Leadership News

Monday, June 22, 2015

Naval War College graduates 1,606 Joint, Multinational Leaders

By Daniel S. Marciniak and Ezra J. Bolender, U.S. Naval War College Public Affairs

NEWPORT, R.I. (NNS) -- One thousand, six hundred and six joint military, civilian and international students graduated from U.S. Naval War College (NWC), June 19, during a graduation ceremony held at Dewey Field, Naval Station Newport.

Chief of Naval Operations Adm. Jonathan W. Greenert attended the ceremony to recognize graduates for their achievements.

"It's all about relationships," Greenert told the students. "And in my view, we have the best relationship-building institution right here. This is our intellectual capitol. This place is interservice, interagency and international, and has a long history of cross pollination."

Greenert went on to stress the relationships of today will be key to dealing with the problems of tomorrow.

"We have 63 different nations here, 64 if you include the United States, forging bonds," he said. "Nurture the friendships, and during the crises, you'll have somebody you can depend on."

The graduating class included 316 U.S. resident students from the Navy, Marine Corps, Air Force, Army, Coast Guard and civilian government agencies and 118 international naval officers.

Two of these students were Lt. Cmdr. Daniel Post and Air Force Lt. Col. Cameron Pringle, each graduating with the highest distinction in their class.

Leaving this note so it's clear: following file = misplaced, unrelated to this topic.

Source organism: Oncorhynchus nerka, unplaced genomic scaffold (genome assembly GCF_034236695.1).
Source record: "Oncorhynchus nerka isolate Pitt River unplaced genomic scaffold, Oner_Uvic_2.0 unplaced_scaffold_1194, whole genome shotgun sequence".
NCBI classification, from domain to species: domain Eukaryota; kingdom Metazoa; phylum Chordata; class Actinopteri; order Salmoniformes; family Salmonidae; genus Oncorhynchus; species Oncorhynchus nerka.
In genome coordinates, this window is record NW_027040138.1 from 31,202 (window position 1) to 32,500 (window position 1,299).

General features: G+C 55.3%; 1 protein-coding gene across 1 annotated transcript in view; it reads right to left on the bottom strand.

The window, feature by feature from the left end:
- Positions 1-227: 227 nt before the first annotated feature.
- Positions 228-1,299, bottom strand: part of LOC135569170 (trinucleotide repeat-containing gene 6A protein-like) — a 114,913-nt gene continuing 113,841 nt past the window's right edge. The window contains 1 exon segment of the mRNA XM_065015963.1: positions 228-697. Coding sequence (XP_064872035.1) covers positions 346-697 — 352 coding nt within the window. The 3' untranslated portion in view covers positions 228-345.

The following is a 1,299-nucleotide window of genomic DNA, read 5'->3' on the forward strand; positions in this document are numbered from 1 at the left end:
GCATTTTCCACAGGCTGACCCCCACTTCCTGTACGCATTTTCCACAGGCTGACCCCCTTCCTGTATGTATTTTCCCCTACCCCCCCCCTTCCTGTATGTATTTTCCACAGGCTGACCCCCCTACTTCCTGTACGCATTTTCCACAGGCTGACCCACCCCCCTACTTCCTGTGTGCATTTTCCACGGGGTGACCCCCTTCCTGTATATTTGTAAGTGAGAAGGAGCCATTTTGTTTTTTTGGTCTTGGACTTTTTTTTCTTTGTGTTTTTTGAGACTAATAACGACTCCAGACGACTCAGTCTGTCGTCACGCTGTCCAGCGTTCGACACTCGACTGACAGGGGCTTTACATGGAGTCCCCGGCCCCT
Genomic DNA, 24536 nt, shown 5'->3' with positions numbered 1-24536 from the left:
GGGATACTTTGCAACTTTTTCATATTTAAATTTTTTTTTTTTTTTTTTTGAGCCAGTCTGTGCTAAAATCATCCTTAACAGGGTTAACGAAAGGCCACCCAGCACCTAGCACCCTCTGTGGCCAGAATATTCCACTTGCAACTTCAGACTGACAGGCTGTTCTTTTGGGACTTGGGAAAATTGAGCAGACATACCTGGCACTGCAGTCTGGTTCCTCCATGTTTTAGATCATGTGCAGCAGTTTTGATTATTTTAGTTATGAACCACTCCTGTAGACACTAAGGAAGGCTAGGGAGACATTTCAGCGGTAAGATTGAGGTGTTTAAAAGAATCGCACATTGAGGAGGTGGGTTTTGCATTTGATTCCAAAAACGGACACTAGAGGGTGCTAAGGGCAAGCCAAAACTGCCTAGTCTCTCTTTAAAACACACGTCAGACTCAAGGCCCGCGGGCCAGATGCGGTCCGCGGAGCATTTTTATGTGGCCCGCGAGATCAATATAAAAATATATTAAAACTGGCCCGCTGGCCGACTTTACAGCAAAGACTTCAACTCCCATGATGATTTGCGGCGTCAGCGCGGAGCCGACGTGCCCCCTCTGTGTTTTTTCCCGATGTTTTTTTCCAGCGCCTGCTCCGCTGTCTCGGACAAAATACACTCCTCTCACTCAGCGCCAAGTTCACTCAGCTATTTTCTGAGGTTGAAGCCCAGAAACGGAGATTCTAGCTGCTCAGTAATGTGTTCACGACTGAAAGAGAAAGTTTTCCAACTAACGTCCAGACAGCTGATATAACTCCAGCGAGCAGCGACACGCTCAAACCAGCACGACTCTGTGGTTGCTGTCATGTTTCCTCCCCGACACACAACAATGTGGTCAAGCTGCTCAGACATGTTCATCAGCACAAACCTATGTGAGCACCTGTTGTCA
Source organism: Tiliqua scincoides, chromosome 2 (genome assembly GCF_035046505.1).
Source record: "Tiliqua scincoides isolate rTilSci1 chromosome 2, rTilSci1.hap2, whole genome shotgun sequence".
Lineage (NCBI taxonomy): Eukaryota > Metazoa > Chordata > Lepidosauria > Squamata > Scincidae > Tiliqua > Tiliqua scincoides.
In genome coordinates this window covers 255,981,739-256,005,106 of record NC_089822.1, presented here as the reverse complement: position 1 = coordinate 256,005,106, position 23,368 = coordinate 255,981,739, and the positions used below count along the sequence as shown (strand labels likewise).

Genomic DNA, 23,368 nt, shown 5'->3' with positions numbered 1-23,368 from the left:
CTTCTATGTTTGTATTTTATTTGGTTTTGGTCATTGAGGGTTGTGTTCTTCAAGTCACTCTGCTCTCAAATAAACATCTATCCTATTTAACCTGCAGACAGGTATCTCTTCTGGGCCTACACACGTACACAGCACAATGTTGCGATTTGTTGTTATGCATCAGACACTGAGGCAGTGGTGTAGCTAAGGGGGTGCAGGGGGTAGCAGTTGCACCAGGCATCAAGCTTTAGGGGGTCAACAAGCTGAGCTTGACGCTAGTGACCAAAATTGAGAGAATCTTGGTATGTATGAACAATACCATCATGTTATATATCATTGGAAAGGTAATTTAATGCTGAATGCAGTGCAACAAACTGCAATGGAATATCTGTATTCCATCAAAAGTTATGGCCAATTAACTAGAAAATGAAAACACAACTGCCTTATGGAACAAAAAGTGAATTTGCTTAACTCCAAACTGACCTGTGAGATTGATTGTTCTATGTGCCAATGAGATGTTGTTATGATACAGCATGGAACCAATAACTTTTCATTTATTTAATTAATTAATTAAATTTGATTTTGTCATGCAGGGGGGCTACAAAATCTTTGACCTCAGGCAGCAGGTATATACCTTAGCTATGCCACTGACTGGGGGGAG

"I had always wanted to come here ever since I heard about the NWC and what programs were offered," said Post, distinguished honor graduate of the College of Naval Command and Staff (CNCS). "It's a great way to earn a master's degree and be in an environment with peers from different services."

Pringle agreed, adding that he now sees the role of joint and multinational cooperation more clearly.

"The number one thing I can take away from my time here is an appreciation for the bigger picture and the role of other services and other nations in contributing to our national defense," said Pringle, distinguished honor graduate of the College of Naval Warfare (CNW).

"I will miss the day-to-day ability to compare ideas with officers of such a high caliber. I really want to thank the professors here for providing a world-class learning environment," added Pringle.

Additionally, 1,172 students graduated by completing coursework through the College of Distance Education (CDE). CDE is composed of faculty-led evening seminars, a web-enabled program, and a CD-ROM based correspondence program.

The top graduate of this year's CDE class was Marine Capt. George M. Lamb, who completed his studies through the Fleet Seminar Program in Washington, D.C. He was also the recipient of the McGinnis Family Award for outstanding performance in nonresident education, which encompasses academic, professional and community service achievement.

"It's [CDE] a great opportunity for young officers and for mid-grade officers to structure some of the experiences they've had with academic rigor, and gain a better understanding of national security," said Lamb. "It's great to have some different viewpoints to challenge us.

"I have gained an understanding of decision making and how national security decision making occurs, both at the top level and at the combat and command level. I feel like I understand the history, and that's absolutely crucial in going forward in a military career."

U.S. students in residence attended either the CNW or CNCS. International officers attended either the Naval Command College or Naval Staff College.

Depending on the program, U.S. students earned either a Master of Arts in National Security and Strategic Studies, accredited by the New England Association of Schools and Colleges, or NWC diploma. Military graduates also earned Joint Professional Military Education credit from the Department of Defense.

Wednesday, June 17, 2015

Cadets learn leadership lesson at McConnell